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NCJ Number: NCJ 242813     Find in a Library
Title: Collecting DNA at Arrest: Policies, Practices, and Implications, Executive Summary
Author(s): Julie E. Samuels ; Elizabeth H. Davies ; Dwight B. Pope
Corporate Author: The Urban Institute
United States of America
Date Published: 06/2013
Page Count: 9
Sponsoring Agency: National Institute of Justice
US Department of Justice
Office of Justice Programs
United States of America
Grant Number: 2009-DN-BX-0004
Sale Source: NCJRS Photocopy Services
Box 6000
Rockville, MD 20849-6000
United States of America
Document: PDF 
Type: Report (Grant Sponsored) ; Legislation/Policy Analysis ; Report (Summary)
Language: English
Country: United States of America
Annotation: This is the executive summary of a study that assessed the effects and implications of expanding DNA collection to include arrestees, with attention to the provisions of existing arrestee DNA laws, how the courts have interpreted these laws, and how they have been implemented by State laboratories and collecting agencies; it also addressed how this practice has affected the growth of DNA databases, the number of “hits” to forensic profiles, and the frequency with which DNA aids investigations.
Abstract: The study found that arrestee DNA laws vary considerably by State. The U.S. Supreme Court’s decision about the constitutionality of Maryland’s arrestee DNA law (anticipated in June 2013) will determine whether attention can move from the threshold question of the practice’s constitutionality to the broader questions pertinent to whether such laws could be implemented more effectively and at less cost. Most DNA laws that include provisions for expungement of arrestee DNA in the event of acquittal or dismissal place the responsibility of expungement on arrestee initiative. The study’s analysis of State-provided data indicates that arrestee DNA laws have contributed to additional DNA profiles in CODIS and additional hits; however, the study could not estimate the number of hits for which arrestee DNA laws were solely responsible. The study also determined that the implementation of arrestee laws has imposed significant administrative and analytical burdens on many State laboratories and collecting agencies. The researchers advise that States that do not currently have arrestee DNA laws may wish to consider the potential benefits of expanded collection in terms of a real but limited number of additional hits, given the cost of collecting and analyzing arrestee DNA. Even if the U.S. Supreme Court ultimately upholds such laws, questions will remain about their cost-effectiveness. Data sources and data collection are described. 1 table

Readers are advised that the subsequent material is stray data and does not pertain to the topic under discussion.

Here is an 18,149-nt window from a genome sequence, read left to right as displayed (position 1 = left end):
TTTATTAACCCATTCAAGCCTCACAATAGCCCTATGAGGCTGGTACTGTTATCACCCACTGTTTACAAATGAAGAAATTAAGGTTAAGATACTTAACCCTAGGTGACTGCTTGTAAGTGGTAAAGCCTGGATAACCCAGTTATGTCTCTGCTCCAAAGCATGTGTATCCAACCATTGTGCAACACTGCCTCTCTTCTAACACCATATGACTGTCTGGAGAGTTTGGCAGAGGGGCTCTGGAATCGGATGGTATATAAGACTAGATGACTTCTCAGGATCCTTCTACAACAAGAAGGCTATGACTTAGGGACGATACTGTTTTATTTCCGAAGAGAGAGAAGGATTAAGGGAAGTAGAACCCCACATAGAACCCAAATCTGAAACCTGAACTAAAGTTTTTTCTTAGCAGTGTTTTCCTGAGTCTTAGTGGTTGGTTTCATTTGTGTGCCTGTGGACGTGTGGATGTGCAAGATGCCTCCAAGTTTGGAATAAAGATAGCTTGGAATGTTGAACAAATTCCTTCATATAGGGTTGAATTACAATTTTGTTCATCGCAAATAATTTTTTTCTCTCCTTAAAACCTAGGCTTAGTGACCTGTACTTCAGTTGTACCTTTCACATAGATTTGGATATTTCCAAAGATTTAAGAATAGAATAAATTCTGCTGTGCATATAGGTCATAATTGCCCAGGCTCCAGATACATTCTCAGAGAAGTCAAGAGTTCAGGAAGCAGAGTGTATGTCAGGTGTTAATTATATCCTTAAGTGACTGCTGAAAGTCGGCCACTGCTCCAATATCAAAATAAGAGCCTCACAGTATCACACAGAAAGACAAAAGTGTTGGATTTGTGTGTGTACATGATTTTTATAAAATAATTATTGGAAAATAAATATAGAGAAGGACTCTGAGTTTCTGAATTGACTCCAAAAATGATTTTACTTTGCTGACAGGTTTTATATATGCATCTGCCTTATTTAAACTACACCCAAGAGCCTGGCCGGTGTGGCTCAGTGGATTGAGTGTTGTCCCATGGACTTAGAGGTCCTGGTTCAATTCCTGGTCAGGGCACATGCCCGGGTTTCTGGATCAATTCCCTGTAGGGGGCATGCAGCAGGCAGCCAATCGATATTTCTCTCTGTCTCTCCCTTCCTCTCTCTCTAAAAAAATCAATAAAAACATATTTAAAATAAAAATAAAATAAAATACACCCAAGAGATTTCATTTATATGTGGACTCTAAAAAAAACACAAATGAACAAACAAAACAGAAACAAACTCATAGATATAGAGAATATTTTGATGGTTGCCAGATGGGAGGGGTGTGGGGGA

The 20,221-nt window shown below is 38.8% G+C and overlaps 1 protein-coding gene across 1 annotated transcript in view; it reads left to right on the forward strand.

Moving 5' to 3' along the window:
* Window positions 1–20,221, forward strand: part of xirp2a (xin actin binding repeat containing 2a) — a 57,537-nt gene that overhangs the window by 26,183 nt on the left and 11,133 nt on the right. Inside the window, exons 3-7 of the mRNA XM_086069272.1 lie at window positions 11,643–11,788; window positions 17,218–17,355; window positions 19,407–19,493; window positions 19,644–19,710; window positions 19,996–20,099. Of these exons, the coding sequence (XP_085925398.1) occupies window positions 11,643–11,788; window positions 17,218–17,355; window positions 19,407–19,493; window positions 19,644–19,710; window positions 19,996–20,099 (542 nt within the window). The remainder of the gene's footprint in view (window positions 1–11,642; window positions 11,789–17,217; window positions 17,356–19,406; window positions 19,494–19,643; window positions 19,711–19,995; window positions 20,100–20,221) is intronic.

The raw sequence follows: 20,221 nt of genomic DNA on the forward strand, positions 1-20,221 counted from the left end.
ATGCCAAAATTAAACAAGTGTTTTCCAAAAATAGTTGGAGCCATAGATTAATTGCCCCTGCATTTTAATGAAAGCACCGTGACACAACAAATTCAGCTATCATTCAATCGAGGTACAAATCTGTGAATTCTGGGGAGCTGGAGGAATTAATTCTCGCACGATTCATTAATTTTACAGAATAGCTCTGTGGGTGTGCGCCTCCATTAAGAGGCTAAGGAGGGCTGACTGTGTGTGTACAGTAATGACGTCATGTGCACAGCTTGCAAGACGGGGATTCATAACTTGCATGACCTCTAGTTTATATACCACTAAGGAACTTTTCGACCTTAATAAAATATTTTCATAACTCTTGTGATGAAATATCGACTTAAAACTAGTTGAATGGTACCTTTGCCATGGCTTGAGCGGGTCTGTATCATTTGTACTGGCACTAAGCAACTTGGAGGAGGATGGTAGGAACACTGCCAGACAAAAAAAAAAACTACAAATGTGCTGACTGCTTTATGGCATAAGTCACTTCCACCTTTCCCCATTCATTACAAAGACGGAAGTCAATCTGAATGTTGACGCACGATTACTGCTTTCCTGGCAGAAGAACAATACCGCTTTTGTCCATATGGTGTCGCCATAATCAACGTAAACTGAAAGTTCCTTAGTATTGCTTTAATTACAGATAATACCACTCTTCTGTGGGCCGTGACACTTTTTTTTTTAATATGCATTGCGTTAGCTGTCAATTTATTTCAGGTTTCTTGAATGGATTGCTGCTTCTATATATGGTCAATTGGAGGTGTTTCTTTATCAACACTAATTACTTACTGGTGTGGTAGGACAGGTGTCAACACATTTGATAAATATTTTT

Main Term(s): Criminology
Index Term(s): Suspect identification ; State laws ; Arrest procedures ; DNA fingerprinting ; NIJ final report
Note: See NCJ-242812 for the Final Technical Report
   
  To cite this abstract, use the following link:
https://www.ncjrs.gov/App/Publications/abstract.aspx?ID=264888

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